Makenzie Hymes, 13, calls for gun law reform during a protest at the White House.
Photo: Alex Ellinghausen


So I write this letter to you, the survivors, as you prepare to “March For Our Lives” in Washington DC today, to encourage you to maintain your rage; to stand with you; to tell you that gun control can work, as it has worked here in Australia.

But, this is not a letter from the other side of the world written with self-righteous arrogance; it is from a schoolboy who shares your hopes for change, but also your fears, as I watch with alarm while our current crop of politicians dilute Australia’s stringent gun laws.

But first, proof that gun control can work.

In 1996 at Port Arthur, an Australian town once known for its history and tourism, became synonymous with bloodshed and death. Children, mothers, fathers ran in desperation as the rapid fire of a semi-automatic weapon turned an angry ordinary man into a marksman, who hunted and killed 35 strangers.

Students march during a walkout to protest against gun violence in Madison, Wisconsin. Photo: Wisconsin State Journal/AP
Students march during a walkout to protest against gun violence in Madison, Wisconsin.
Photo: Wisconsin State Journal/AP


Our politicians resolved to change things; to put lives ahead of money; ahead of special interest groups; ahead of their political survival. That rare breed of politician, led by then prime minister  John Howard, stared down the gun lobby and introduced far-ranging national gun controls.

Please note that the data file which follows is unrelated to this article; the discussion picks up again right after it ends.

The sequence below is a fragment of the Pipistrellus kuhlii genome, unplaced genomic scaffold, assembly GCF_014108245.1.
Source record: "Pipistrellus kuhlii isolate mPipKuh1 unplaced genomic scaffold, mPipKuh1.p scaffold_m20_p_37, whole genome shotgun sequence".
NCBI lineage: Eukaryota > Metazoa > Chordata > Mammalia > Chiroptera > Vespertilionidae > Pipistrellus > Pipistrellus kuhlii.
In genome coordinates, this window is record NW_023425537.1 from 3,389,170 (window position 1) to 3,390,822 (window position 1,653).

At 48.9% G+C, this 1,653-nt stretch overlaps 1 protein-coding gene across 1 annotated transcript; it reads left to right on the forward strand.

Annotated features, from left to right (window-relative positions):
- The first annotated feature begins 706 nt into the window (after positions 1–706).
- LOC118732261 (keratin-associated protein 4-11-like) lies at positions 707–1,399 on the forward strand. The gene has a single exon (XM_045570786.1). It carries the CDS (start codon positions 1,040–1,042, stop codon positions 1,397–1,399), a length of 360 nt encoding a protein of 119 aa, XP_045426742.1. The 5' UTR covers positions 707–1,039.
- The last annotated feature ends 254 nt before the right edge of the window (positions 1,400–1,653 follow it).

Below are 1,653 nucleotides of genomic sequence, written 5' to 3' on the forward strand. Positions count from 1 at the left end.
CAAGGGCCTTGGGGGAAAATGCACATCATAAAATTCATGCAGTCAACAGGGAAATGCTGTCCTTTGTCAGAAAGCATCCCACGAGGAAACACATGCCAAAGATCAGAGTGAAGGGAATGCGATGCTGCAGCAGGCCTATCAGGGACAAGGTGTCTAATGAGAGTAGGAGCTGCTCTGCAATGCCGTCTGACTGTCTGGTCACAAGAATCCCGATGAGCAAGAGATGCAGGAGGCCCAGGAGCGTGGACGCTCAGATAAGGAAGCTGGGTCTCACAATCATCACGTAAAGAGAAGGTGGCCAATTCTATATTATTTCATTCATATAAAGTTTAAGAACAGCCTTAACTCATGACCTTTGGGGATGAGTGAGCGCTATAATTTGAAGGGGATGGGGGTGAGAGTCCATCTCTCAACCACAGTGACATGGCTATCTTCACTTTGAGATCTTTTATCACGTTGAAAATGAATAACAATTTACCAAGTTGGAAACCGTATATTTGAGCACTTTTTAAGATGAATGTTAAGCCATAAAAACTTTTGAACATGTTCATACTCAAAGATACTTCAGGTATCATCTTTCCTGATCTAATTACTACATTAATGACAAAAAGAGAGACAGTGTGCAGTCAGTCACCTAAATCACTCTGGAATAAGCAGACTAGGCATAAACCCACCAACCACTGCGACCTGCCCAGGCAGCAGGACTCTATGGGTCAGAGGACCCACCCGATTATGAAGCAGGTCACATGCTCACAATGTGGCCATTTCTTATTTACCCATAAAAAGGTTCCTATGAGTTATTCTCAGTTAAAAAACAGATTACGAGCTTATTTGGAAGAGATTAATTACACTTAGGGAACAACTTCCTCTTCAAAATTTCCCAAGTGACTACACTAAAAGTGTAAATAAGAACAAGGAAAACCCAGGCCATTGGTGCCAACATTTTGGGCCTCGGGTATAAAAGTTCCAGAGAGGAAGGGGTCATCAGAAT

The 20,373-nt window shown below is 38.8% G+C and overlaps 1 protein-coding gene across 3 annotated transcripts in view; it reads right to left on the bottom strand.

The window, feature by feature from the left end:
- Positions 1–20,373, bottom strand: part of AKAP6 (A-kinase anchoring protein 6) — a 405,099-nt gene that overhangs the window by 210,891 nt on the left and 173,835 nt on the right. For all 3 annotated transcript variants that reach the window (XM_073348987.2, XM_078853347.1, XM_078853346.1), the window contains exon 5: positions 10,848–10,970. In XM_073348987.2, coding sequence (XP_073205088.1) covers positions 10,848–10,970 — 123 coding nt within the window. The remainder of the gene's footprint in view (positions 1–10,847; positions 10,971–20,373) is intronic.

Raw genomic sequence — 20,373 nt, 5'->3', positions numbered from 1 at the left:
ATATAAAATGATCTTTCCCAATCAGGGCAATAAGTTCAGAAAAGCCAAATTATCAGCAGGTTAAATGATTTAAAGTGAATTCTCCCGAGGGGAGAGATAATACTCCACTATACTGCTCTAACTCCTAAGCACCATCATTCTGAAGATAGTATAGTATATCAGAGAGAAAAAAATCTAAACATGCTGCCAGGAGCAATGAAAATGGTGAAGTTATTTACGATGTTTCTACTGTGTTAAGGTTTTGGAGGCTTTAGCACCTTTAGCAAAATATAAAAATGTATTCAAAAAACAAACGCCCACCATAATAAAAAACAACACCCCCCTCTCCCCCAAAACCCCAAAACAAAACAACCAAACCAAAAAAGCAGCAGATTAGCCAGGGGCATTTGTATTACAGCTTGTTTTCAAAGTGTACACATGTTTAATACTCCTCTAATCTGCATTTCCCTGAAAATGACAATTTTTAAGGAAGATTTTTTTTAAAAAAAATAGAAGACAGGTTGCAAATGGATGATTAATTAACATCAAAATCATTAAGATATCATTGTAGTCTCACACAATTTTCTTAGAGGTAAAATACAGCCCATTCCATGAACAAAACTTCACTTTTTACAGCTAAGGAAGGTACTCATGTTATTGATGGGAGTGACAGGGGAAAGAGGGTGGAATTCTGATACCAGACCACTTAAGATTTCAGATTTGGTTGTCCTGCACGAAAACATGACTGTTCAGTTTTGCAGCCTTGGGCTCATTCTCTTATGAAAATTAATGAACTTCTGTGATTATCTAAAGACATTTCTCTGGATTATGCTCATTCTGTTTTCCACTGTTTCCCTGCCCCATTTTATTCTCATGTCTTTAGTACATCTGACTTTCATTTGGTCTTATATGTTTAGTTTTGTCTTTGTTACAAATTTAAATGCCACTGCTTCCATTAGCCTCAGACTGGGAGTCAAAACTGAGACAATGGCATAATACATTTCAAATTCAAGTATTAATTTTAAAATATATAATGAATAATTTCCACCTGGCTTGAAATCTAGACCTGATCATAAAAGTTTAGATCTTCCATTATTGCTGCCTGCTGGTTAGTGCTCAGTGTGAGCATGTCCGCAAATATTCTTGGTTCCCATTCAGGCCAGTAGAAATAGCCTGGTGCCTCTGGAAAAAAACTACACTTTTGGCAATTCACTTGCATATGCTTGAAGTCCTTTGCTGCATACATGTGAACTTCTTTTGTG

Our state premiers, similar to your governors, were asked to support him by putting the safety of Australians before political futures. Robert Borbidge, who was the premier of our most conservative state, Queensland, knew that in voting for these gun laws he would be ending his political career. His integrity and determination to do what was right cost him his job at the next election, but it saved lives.

Since then, there have been zero – that’s right, zero – mass shootings in Australia. Please don’t let anyone from the NRA tell you that Australia is a “special case” or that prior to Port Arthur there were no massacres. Before the National Firearms Agreement, there had been a mass shooting (defined as four or more victims) every year for the preceding 13 years. Gun control works.

But, as I said earlier, this letter is not written with self-righteousness; it is filled with foreboding.

In the last 20 years, according to a 2017  report by Sydney University, every Australian state has weakened its firearms legislation. Those hard-fought laws that most Australians believe are set in stone, including restrictions on semi-automatic weapons, have been watered down by today’s politicians. These politicians are betraying our futures, our freedoms and inviting mass killing.

It is for this reason that I am writing to the next generation of leaders, encouraging you to build and maintain the rage against political self-interest, complacency and lies – or as Emma Gonzalez, a Parkland survivor so eloquently described it, their “BS”.

The time is now for students around the world to stand together; to demand laws that prevent the deaths of our friends, our families, our fellow students; to demand our right to go to school and to expect to come home; to demand our right to grow into adults and into better leaders; to demand that those elected serve and protect us.

In America, your politicians hide behind your Second Amendment rights. In Australia, they use back-room deals and late night parliamentary sessions to weaken our laws.

The questions are few and simple: what is more important, Second Amendment rights, written more than  230 years ago, or the right to life in America? In Australia, are the lives of citizens more important than political careers? Those questions are not rhetorical. And that is a terrifying truth.

Jason Cleary-Gorton is in year 12 at St Andrew’s Cathedral School, Sydney.

Article from Sydney Morning Herald

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